Mayor Marc Demers and council campaign for ‘Bowember’

Mayor Marc Demers and council campaign for 'Bowember'
Mayor Marc Demers surrounded by his loyal female councilors and president for the black bow tie event.

“Step up to help, buy a black bow tie, join the ‘Bowember’ campaign in the fight against prostate cancer” – says Mayor Marc Demers

 Renata Isopo

At the November meeting of Laval City Council, mayor Marc Demers elegantly sported a black bow tie looking rather debonair, as did other members of Council who also wore the tie. The black bow tie has become the symbol of the fight against prostate cancer in Québec.

Demers humbly kicked off the meeting by publicly revealing his personal battle with this insidious disease that afflicts so many men throughout the world. He assured that his illness is under control and not at a life-threatening stage.  “It is the least aggressive form,” he stated.

More importantly, he also declared his active support of the campaign to raise public awareness of prostate cancer, calling for community involvement in helping to raise funds for research into the causes of the cancer and toward the development of treatment and eventual cures for those affected.

Proudly pointing to the black bow tie he was sporting, the veteran politician and ex-police officer threw out a challenge to everyone in the Council chamber and beyond to endorse the “Bowvember” campaign by buying a bow tie. The money raised goes directly to support programs and projects sorely needed to help save lives.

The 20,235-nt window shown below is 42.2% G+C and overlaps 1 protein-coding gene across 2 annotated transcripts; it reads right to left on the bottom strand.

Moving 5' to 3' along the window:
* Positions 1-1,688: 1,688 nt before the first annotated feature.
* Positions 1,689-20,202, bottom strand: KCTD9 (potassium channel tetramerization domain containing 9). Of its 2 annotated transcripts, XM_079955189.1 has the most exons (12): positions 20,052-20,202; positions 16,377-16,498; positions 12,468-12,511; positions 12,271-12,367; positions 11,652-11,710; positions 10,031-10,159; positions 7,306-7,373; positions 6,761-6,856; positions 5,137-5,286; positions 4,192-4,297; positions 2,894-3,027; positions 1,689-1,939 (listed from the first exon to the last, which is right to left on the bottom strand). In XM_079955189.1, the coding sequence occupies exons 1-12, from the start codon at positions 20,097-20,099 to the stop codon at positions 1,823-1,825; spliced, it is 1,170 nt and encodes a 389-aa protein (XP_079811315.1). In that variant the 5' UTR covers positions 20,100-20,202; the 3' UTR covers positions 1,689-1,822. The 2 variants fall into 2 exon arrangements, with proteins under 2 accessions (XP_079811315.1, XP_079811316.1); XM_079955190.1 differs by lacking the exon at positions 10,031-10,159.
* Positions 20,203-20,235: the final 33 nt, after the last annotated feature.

Demers, ever the eloquent and articulate speaker in both of Canada’s official languages, is taking the fight against prostate cancer very seriously, making the rounds of local and regional media in the past couple of weeks in a concerted effort to raise awareness and appeal to the population at large to do their part in beating the disease.

Last week his voice connected with the 150,000 residents of the Greater Montreal area who listen in on the Andrew Carter morning show on CJAD radio 800. In a typical interview characteristic of Carter’s genuine commitment to community causes and his unstinting support of legitimate appeals for help, Demers bared his soul in a moving 10 minutes of air time that reached across the airwaves and into the hearts of listeners.

In addition to, and concurrent with his illness, the mayor has also dealt with an enormous amount of political pressure the past six months. The Mouvement Lavallois party which the mayor has headed since 2012 in partnership with founder David De Cotis, in late spring of 2018 showed signs of falling apart, washing its dirty linen in a public display of disunity full of recriminations, accusations, innuendos, and denials on both sides of the rift which saw Demers and De Cotis on opposite sides.

To the audience in general,  to the councilors loyal to the mayor, and perhaps to the ‘rebels’ as well, the sight of Marc Demers back on the rails and raring to go must have been heart-warming, despite the differences, disagreements, and disappointments of the past few months.